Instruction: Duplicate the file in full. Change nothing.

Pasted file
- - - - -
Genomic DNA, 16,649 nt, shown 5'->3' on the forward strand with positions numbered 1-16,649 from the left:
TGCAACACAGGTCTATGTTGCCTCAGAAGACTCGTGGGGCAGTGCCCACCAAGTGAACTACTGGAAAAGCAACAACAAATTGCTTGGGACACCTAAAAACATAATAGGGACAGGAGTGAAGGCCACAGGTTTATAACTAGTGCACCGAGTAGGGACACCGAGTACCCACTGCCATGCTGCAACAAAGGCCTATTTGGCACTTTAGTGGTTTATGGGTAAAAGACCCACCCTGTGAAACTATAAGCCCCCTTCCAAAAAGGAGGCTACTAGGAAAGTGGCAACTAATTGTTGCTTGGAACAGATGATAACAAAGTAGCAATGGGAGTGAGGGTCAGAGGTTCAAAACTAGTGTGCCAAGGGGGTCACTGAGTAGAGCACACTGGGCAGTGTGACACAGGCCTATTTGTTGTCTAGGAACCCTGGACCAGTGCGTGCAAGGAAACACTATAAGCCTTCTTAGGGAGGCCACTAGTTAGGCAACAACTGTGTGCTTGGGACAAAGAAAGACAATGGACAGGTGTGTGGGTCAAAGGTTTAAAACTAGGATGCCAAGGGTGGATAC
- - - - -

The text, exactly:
Genomic DNA, 16,649 nt, shown 5'->3' on the forward strand with positions numbered 1-16,649 from the left:
TGCAACACAGGTCTATGTTGCCTCAGAAGACTCGTGGGGCAGTGCCCACCAAGTGAACTACTGGAAAAGCAACAACAAATTGCTTGGGACACCTAAAAACATAATAGGGACAGGAGTGAAGGCCACAGGTTTATAACTAGTGCACCGAGTAGGGACACCGAGTACCCACTGCCATGCTGCAACAAAGGCCTATTTGGCACTTTAGTGGTTTATGGGTAAAAGACCCACCCTGTGAAACTATAAGCCCCCTTCCAAAAAGGAGGCTACTAGGAAAGTGGCAACTAATTGTTGCTTGGAACAGATGATAACAAAGTAGCAATGGGAGTGAGGGTCAGAGGTTCAAAACTAGTGTGCCAAGGGGGTCACTGAGTAGAGCACACTGGGCAGTGTGACACAGGCCTATTTGTTGTCTAGGAACCCTGGACCAGTGCGTGCAAGGAAACACTATAAGCCTTCTTAGGGAGGCCACTAGTTAGGCAACAACTGTGTGCTTGGGACAAAGAAAGACAATGGACAGGTGTGTGGGTCAAAGGTTTAAAACTAGGATGCCAAGGGTGGATAC